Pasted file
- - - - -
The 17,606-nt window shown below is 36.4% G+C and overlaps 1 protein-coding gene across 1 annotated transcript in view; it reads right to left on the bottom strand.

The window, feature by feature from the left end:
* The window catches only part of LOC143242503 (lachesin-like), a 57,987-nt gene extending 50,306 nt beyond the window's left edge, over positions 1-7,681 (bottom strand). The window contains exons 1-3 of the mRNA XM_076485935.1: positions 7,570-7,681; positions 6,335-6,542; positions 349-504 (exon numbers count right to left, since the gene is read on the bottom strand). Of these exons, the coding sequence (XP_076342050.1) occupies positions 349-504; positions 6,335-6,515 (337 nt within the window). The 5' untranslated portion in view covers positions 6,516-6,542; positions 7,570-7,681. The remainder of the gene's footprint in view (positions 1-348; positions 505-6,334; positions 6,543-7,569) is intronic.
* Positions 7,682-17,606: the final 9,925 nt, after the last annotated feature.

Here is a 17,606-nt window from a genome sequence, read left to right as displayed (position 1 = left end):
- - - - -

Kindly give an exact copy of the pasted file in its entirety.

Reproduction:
The 17,606-nt window shown below is 36.4% G+C and overlaps 1 protein-coding gene across 1 annotated transcript in view; it reads right to left on the bottom strand.

The window, feature by feature from the left end:
* The window catches only part of LOC143242503 (lachesin-like), a 57,987-nt gene extending 50,306 nt beyond the window's left edge, over positions 1-7,681 (bottom strand). The window contains exons 1-3 of the mRNA XM_076485935.1: positions 7,570-7,681; positions 6,335-6,542; positions 349-504 (exon numbers count right to left, since the gene is read on the bottom strand). Of these exons, the coding sequence (XP_076342050.1) occupies positions 349-504; positions 6,335-6,515 (337 nt within the window). The 5' untranslated portion in view covers positions 6,516-6,542; positions 7,570-7,681. The remainder of the gene's footprint in view (positions 1-348; positions 505-6,334; positions 6,543-7,569) is intronic.
* Positions 7,682-17,606: the final 9,925 nt, after the last annotated feature.

Here is a 17,606-nt window from a genome sequence, read left to right as displayed (position 1 = left end):